Headed into the 2011 EAWRC Sprints, it’s a similar storyline: everyone is chasing Princeton. The Tigers have not lost a race in the Varsity or Second Varsity Eights this season and come into the Sprints ranked first in the EAWRC in both eights, and tied for first in the national polls for the Varsity Eight.
“Every race this season has been against great teams. I believe we have one of the more competitive spring schedules out there which has been helpful,” said Princeton’s head coach Lori Dauphiny. “The field at Sprints is tight and a very competitive group.”
One might forgive Dauphiny a moment of wariness going into the regatta; her crew was also undefeated and top-ranked going into the regatta in 2010 only to lose an epic Grand Final to Yale. As all coaches know, the regular season can only tell so much, but Dauphiny sees her Tigers taking nothing for granted. “Our preparation has gone well. I feel we have learned something new about our team and every boat each week of this racing season. This year’s senior class has provided great leadership. We have a close and excited team!”
Behind Princeton, Brown is quietly poised to exploit any bobbles by the Princeton crews; Brown’s only loss on the season came early in the season to Princeton, and that margin was less than a length.
“I think that we have had a relatively good season so far this year and we are hoping for a strong showing in Camden,” said Brown’s John Murphy. “I am sure that I join all the other coaches when I say that I think the Princeton Varsity Eight has earned the right to be considered a favorite for 2011.”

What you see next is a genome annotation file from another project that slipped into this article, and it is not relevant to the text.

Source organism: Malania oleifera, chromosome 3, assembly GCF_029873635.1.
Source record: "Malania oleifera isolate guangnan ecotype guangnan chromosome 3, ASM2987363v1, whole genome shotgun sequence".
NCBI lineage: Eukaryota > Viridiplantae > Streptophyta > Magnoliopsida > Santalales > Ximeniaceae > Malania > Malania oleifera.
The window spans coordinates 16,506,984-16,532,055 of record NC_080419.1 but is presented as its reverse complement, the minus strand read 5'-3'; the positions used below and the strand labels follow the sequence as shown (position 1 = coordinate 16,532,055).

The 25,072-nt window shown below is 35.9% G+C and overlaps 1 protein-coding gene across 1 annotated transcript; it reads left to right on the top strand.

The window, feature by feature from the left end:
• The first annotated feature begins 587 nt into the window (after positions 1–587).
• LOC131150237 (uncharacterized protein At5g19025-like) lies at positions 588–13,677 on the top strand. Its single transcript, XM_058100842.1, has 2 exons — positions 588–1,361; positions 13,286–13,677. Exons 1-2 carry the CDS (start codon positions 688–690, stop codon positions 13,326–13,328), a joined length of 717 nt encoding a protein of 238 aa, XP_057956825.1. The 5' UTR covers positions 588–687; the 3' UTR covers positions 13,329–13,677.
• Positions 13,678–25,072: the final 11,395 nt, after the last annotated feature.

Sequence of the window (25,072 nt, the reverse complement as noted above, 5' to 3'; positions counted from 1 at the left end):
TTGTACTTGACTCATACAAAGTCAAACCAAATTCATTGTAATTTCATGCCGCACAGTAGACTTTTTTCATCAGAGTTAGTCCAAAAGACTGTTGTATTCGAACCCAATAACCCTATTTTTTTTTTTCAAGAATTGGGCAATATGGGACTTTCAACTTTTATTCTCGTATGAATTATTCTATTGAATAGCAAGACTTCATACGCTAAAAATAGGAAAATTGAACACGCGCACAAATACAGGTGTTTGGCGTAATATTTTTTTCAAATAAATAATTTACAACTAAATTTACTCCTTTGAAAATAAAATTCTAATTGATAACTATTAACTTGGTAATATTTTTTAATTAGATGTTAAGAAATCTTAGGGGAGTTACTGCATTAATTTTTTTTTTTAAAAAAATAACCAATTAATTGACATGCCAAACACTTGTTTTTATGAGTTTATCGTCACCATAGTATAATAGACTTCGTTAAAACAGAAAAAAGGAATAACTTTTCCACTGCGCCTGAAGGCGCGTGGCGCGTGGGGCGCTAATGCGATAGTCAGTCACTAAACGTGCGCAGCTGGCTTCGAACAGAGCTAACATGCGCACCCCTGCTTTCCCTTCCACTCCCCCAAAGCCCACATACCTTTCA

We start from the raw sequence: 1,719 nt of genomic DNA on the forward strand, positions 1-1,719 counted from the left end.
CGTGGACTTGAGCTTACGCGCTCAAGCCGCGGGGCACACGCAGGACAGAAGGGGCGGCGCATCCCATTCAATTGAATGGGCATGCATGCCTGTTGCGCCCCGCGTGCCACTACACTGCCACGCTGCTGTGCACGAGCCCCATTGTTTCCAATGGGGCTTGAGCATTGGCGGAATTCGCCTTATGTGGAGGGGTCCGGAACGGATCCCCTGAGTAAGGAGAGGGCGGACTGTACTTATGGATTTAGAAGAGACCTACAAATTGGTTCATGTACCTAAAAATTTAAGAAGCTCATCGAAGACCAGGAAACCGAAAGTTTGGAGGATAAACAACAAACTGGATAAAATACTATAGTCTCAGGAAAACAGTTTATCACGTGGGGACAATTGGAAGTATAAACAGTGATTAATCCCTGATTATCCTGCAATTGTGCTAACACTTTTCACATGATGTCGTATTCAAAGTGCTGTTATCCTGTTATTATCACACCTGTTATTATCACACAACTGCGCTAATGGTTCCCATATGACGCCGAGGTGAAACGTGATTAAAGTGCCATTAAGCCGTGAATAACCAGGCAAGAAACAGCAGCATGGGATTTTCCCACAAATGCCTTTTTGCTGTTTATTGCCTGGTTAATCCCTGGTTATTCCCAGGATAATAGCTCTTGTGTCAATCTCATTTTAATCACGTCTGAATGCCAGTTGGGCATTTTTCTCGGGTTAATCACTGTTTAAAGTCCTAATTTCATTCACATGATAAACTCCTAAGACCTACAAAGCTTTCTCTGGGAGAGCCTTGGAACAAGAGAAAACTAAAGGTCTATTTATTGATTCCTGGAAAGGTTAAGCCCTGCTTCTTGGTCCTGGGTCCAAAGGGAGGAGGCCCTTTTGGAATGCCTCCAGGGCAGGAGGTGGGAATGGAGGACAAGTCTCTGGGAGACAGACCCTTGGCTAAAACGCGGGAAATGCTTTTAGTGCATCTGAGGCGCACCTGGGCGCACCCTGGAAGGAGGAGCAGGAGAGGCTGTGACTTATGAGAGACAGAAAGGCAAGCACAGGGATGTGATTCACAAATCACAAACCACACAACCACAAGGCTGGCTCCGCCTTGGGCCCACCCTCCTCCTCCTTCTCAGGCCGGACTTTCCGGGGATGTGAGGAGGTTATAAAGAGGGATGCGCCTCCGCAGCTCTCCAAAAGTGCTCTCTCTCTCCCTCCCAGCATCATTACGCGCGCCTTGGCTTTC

Behind Princeton and Brown, Radcliffe, the defending champs from Yale, a surprising Cornell crew and surging Columbia make up the remainder of the “paper finalists” from the penultimate rankings. The racing in the middle of the pack in the EAWRC has been one of the great stories of this regular season: Radcliffe won its first cup race against Yale since 2003, Cornell just edged Radcliffe at their tri-dual with Princeton a week earlier while Columbia in turn nipped Cornell a few weeks later, a true “round robin” in the middle of the field.
Also keep an eye on the Dartmouth and Penn Varsity Eights, as both have raced the top crews closely this year and could be good for a possible surprise.
The preliminary seedings in the lower boats mirror those at the top, with an undefeated Princeton crew atop the 2nd Varsity Eight polls, just ahead of Brown, while Brown gets the nod at the top in the 3rd Varsity Eight and both Varsity Fours, with a big pile of crews in the mix beyond those two teams.
“Racing in the EAWRC has been tighter than usual with many crews close in speed which should lead to some great racing at the sprints,” said Brown’s Murphy. As is usual at this time of the season, lineup shuffles as coaches seek to find more speed in their boats makes the racing in the lower boats by turns unpredictable and exciting.
Beyond the Varsity Eight, the racing in the lower boats has tremendous implications for the overall team standings at the regatta, which play into the selections for the NCAA championships later this month.
“6 boat racing is different than dual racing and there are always surprises. With the field 5-6 crews deep in all three NCAA events really anything could happen on race day,” said Yale’s Will Porter. “Regardless of the final outcome it is exciting to have 5-6 teams that should receive NCAA bids. The EAWRC and the Ivy League are stronger than they have been since the NCAA era began.”
In the lightweight racing, the regular season has seen a shakeup atop the rankings, with Princeton supplanting Wisconsin atop the poll first the first time in about half a decade. The Tigers beat the Badgers at the PAC-10 Invitational by a sizeable margin in late March, but it’s been also been shown historically that it’s pretty tough to beat the Badgers in May.
Nonetheless, the Princeton lightweights have shown great speed this spring and will look to cap what has been a great season thus far with a win in Camden. Radcliffe, ranked third, will also look to stay in the medals picture, while Georgetown and MIT are applying the pressure from the field.